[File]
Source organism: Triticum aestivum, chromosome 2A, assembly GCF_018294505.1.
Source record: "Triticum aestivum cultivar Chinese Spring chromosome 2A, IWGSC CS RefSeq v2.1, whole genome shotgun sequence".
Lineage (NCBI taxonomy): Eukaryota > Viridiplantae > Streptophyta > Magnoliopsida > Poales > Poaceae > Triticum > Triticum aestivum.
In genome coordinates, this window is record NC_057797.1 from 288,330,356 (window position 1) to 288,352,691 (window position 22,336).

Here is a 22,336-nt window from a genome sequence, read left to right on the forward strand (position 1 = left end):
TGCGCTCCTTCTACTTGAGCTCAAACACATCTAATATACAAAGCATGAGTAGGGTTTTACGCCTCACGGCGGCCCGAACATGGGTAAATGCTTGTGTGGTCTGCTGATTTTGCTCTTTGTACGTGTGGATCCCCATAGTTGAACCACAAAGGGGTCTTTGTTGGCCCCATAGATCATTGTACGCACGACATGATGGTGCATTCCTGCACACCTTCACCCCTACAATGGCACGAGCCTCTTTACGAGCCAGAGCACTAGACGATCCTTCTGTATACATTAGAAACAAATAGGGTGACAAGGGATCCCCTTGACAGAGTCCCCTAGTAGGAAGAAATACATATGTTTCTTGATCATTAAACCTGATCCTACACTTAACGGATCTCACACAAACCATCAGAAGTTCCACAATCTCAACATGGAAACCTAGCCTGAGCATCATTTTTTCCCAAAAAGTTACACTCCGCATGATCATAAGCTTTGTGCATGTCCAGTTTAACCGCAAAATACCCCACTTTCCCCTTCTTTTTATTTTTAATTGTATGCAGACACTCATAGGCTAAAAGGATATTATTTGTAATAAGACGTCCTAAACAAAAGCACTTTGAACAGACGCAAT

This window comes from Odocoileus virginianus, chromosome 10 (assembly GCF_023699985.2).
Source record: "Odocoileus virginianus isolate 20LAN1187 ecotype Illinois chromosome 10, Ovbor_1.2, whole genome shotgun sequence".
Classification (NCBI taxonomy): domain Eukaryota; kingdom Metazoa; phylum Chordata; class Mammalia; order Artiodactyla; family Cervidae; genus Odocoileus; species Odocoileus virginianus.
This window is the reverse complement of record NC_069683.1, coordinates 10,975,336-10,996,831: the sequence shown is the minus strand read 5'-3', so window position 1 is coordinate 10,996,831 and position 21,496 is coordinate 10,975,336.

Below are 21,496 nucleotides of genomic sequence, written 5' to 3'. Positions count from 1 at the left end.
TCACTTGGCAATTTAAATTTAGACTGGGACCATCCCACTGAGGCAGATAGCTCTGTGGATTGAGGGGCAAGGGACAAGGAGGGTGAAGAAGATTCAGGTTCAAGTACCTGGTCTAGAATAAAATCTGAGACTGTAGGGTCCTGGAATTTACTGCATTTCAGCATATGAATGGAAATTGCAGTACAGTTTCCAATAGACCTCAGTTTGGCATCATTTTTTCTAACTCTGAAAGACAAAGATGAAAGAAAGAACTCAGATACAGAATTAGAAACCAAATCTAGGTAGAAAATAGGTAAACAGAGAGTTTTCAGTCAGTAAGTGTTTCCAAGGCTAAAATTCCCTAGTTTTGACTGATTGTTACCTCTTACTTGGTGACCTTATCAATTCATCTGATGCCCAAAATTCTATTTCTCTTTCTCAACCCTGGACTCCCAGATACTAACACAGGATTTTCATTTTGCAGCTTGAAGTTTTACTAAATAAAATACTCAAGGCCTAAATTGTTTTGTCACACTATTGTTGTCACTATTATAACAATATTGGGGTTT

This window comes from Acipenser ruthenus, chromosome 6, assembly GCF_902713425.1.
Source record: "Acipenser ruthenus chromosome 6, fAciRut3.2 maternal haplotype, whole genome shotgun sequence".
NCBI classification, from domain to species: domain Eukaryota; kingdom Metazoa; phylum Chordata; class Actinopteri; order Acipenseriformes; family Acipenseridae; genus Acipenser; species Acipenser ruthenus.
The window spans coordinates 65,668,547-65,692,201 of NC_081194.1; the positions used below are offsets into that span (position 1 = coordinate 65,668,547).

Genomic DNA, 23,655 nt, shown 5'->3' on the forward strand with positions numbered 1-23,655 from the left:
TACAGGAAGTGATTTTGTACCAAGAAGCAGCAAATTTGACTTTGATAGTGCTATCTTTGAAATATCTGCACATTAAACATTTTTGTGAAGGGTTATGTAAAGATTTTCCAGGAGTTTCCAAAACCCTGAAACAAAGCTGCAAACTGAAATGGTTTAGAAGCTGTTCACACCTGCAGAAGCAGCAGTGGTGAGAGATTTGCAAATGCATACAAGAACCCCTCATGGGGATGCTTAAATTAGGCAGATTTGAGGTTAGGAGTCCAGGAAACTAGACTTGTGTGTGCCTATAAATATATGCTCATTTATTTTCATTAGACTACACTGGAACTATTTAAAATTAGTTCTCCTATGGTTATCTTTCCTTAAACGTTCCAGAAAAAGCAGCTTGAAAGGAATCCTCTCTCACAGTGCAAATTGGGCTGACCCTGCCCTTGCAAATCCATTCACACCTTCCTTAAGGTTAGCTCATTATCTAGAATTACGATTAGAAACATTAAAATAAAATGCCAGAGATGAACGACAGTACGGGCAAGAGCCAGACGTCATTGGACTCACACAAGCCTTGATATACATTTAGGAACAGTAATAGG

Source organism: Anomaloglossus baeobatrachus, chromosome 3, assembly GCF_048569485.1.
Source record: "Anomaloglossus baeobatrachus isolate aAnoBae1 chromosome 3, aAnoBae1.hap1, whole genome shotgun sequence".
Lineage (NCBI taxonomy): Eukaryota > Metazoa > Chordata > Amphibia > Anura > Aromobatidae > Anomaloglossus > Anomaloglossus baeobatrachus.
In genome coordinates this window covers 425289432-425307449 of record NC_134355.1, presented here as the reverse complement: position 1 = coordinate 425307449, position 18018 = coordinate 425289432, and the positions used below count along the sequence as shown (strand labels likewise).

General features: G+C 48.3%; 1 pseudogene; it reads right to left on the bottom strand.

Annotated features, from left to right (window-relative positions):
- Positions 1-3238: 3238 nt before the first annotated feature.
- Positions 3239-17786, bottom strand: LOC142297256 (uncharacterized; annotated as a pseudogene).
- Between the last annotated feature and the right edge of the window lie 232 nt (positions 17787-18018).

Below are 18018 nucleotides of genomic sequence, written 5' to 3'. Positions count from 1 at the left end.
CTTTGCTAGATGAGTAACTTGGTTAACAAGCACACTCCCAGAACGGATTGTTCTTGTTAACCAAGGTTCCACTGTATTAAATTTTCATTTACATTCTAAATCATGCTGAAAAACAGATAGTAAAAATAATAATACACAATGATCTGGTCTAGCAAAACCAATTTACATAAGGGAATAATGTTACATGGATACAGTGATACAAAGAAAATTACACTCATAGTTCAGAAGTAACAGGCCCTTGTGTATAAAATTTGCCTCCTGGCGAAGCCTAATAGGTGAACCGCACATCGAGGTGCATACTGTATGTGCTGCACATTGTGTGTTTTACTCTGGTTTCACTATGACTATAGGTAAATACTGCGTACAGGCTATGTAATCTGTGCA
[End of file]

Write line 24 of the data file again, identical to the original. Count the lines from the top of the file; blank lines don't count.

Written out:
Annotated features, from left to right (window-relative positions):